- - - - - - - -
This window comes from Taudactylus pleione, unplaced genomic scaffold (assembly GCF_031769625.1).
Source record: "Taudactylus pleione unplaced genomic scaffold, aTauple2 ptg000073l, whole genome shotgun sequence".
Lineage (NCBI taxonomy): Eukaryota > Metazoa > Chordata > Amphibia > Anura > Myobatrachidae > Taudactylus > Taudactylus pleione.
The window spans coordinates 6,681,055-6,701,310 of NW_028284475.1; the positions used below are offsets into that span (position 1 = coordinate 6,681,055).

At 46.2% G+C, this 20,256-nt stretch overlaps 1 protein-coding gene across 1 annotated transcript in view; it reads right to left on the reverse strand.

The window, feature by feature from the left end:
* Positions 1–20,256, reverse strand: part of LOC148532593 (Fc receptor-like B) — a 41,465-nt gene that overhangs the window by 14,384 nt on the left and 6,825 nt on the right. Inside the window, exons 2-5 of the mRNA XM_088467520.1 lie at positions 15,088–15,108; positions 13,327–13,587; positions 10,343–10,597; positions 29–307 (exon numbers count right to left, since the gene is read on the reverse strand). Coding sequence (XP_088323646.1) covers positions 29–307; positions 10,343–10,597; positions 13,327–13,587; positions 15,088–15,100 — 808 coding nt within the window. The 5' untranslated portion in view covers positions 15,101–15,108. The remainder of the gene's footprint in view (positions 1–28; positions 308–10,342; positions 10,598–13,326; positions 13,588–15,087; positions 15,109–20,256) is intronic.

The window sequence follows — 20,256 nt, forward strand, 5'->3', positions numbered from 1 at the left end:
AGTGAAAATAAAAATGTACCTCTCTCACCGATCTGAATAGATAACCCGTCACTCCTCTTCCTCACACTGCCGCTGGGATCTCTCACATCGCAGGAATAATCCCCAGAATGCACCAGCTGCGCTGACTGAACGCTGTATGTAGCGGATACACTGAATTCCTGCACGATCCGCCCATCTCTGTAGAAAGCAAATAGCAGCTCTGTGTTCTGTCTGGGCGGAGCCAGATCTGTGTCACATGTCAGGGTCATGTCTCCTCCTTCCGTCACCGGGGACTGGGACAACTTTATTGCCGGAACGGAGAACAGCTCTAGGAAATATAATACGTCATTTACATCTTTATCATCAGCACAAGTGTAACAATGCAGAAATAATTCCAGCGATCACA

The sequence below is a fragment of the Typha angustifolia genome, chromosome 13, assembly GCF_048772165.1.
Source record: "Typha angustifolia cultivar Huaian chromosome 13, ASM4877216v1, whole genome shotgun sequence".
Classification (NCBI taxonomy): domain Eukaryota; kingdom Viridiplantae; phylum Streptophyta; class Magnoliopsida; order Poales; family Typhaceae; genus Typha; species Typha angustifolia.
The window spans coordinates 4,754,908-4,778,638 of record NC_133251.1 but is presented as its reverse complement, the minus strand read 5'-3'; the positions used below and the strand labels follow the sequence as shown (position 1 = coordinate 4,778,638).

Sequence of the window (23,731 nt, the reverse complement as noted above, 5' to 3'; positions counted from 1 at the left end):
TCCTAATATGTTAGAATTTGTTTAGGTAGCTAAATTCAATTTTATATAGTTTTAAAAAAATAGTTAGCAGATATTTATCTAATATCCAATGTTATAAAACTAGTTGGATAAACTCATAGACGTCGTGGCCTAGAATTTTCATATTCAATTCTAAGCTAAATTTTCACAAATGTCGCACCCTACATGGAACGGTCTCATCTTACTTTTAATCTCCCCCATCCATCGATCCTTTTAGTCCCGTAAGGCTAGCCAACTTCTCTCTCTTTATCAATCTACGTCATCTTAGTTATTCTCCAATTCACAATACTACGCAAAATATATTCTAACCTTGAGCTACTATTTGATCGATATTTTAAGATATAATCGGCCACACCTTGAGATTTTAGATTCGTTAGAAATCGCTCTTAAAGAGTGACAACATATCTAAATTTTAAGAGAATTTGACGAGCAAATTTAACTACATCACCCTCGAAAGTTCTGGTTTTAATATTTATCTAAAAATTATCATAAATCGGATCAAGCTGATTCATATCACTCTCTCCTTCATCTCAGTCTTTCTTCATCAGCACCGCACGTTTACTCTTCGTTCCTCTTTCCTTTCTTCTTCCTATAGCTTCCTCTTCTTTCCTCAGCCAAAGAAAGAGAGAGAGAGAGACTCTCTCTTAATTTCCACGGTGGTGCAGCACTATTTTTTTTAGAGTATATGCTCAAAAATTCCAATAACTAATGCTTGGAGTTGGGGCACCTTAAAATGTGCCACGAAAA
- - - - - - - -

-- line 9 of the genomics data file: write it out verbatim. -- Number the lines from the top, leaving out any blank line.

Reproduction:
AGTGAAAATAAAAATGTACCTCTCTCACCGATCTGAATAGATAACCCGTCACTCCTCTTCCTCACACTGCCGCTGGGATCTCTCACATCGCAGGAATAATCCCCAGAATGCACCAGCTGCGCTGACTGAACGCTGTATGTAGCGGATACACTGAATTCCTGCACGATCCGCCCATCTCTGTAGAAAGCAAATAGCAGCTCTGTGTTCTGTCTGGGCGGAGCCAGATCTGTGTCACATGTCAGGGTCATGTCTCCTCCTTCCGTCACCGGGGACTGGGACAACTTTATTGCCGGAACGGAGAACAGCTCTAGGAAATATAATACGTCATTTACATCTTTATCATCAGCACAAGTGTAACAATGCAGAAATAATTCCAGCGATCACA